"Finally, I did not find a 'green' solution from either the communist or capitalist systems. But the Pumi people and their old-growth forests are living proof that people are indeed able to live at peace with their environment, and that old forests can protect us, even from climate change."
Luxian Productions Oy (Ltd.) is a Finnish production company established in 1998.
The company produces documentaries, offers full production services for foreign broadcasters and companies in China and the Asian region and occasionally organizes meetings between Chinese independent documentary makers and Western broadcasters.
Luxian Productions Oy has been a co-producer in all Mika Koskinen's earlier documentaries from China . The company has also filmed and edited over 600 news and reportage programs for the Finnish Broadcasting Company YLE in Asia.
The Red Forest Hotel has been made into a beautifully illustrated story of 12 pages. To see it yourself, get hold of the XXI magazine, issue 24 (Autumn 2013). The magazine is distributed in France and Belgium.
We have published a response letter to a bulletin which Stora Enso has been sending to all its stakeholders and people watching the Red Forest Hotel. It comments on the the long-awaited UNDP report which Stora Enso claimed to exonerate the Guangxi project, and poses some questions that the company has not so far been able to answer. Read the letter here!
Eleven International NGO´s file complaint to UN Human Rights Council about Stora Enso's land acquisitions. UN Global Compact requires Stora Enso to respond to allegations by 11 April.
ESTONIA Red Forest Hotel at Nordic Look 2013 on Thursday! http://2013.nordiclook.ee/filmid
CANADA. Red Forest Hotel at
SWITZERLAND Red Forest Hotel also appears at the Festival du Film Vert in Geneva on 24th February at 18.45 (Maison des Arts du Grütli) Festival du Film Vert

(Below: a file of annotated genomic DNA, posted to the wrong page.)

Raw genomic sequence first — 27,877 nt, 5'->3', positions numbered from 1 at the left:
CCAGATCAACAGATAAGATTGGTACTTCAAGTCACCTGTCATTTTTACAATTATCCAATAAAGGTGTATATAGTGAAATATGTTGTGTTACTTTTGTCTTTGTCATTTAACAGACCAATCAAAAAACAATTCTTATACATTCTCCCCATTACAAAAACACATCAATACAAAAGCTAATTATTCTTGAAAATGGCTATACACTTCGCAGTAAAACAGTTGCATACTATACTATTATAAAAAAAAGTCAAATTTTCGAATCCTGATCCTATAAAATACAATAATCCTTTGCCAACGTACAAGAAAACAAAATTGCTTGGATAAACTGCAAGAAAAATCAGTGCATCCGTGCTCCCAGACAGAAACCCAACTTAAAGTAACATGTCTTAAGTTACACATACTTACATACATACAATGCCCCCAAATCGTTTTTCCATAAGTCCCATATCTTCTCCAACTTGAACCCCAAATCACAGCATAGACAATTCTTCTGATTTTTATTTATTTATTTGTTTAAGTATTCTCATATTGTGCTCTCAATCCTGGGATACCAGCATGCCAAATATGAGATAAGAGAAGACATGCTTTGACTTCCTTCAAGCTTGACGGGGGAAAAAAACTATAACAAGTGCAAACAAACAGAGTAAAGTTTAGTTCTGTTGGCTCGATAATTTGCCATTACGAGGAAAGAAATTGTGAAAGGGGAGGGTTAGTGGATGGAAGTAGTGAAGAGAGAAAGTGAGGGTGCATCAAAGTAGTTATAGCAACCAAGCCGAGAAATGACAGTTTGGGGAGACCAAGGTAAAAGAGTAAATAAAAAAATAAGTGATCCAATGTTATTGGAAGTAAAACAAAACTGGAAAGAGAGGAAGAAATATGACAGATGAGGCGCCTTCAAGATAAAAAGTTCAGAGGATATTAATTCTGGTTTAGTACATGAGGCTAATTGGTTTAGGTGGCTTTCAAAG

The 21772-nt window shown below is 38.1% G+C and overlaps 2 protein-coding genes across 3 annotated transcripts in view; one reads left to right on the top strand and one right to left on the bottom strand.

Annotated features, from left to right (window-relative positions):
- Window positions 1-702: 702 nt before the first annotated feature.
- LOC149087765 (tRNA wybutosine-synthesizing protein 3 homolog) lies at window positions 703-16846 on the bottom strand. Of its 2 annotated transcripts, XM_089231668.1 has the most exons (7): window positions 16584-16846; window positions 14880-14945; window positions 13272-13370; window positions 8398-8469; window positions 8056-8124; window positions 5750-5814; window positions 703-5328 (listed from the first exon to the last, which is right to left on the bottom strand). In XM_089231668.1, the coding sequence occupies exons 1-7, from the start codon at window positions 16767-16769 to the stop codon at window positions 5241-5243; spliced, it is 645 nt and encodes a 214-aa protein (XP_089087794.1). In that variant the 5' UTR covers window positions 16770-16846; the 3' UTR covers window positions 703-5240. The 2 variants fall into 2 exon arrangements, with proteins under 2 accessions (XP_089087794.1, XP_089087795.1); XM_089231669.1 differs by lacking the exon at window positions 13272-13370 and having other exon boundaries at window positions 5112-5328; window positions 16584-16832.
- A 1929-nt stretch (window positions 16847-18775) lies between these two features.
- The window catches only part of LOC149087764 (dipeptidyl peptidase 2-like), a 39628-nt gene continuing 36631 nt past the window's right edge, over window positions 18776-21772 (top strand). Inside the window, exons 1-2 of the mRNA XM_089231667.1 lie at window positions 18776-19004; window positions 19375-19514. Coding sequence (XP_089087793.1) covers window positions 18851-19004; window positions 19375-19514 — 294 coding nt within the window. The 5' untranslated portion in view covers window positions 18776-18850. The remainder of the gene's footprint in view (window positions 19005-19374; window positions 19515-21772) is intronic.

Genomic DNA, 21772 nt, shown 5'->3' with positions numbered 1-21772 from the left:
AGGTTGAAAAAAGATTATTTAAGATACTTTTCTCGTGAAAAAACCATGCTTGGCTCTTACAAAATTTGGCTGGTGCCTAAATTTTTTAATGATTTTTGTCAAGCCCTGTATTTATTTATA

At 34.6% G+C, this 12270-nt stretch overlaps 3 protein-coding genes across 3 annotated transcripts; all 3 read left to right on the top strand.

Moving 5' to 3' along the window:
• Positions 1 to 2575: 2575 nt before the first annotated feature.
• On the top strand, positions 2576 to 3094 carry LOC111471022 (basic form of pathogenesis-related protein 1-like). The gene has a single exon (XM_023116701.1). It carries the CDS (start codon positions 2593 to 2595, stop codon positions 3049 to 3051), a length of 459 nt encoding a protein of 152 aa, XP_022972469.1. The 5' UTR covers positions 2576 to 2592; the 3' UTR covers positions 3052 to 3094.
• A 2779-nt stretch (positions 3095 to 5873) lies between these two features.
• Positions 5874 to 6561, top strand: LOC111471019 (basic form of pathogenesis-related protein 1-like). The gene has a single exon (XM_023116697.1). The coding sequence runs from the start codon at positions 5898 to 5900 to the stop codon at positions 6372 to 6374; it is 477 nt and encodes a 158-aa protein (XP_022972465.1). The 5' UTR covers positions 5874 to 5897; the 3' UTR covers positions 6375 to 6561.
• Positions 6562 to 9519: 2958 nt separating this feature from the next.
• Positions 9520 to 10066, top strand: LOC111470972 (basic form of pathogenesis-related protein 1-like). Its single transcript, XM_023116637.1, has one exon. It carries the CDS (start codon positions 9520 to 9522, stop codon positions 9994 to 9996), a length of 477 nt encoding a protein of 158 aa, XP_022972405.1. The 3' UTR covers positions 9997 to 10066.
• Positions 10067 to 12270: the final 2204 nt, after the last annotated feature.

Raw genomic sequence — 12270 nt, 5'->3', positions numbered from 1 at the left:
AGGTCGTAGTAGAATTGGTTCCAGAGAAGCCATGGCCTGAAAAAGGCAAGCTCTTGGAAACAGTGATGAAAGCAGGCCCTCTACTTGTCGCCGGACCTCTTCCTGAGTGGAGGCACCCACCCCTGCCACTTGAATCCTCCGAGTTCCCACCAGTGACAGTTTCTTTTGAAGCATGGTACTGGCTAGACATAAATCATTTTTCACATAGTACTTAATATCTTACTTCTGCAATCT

Welcome to join our tour with "Red Forest Hotel" (Den tysta skogen) documentary screenings and discussion events in Sweden. The tour is organised to answer the demand by citizens, students and universities to see the film in Sweden, and to celebrate tella Bianca's decision to give this year's Holme award to the documentary's two main characters, lawyer Yang Zaixin and farmer Su Tianjin.
Today, on 14 September we received information that lawyer Yang Zaixin has been released. He arrived home yesterday on 13 September 2012 at 2pm.
Lawyer Yang Zaixin has become internationally known from the documentary film Red Forest Hotel as the person who first revealed violence and environmental problems related to the plantation and pulp mill project of forestry company Stora Enso in Guangxi, China.
Yang Zaixin was first imprisoned for nine months, and after Stora Enso announced their investment decision in March 2012, he was moved to house arrest for what would amount to six months. He spoke today on the phone with Red Forest Hotel director Mika Koskinen. According to Yang Zaixin, no court instance was willing to handle the made-up charges against him - thus he had to be released after having spent the maximum time in pretrial detention and house arrest. Yang Zaixin expressed his gratitude for all the support he has received. He plans to first take a little rest and then continue his work as lawyer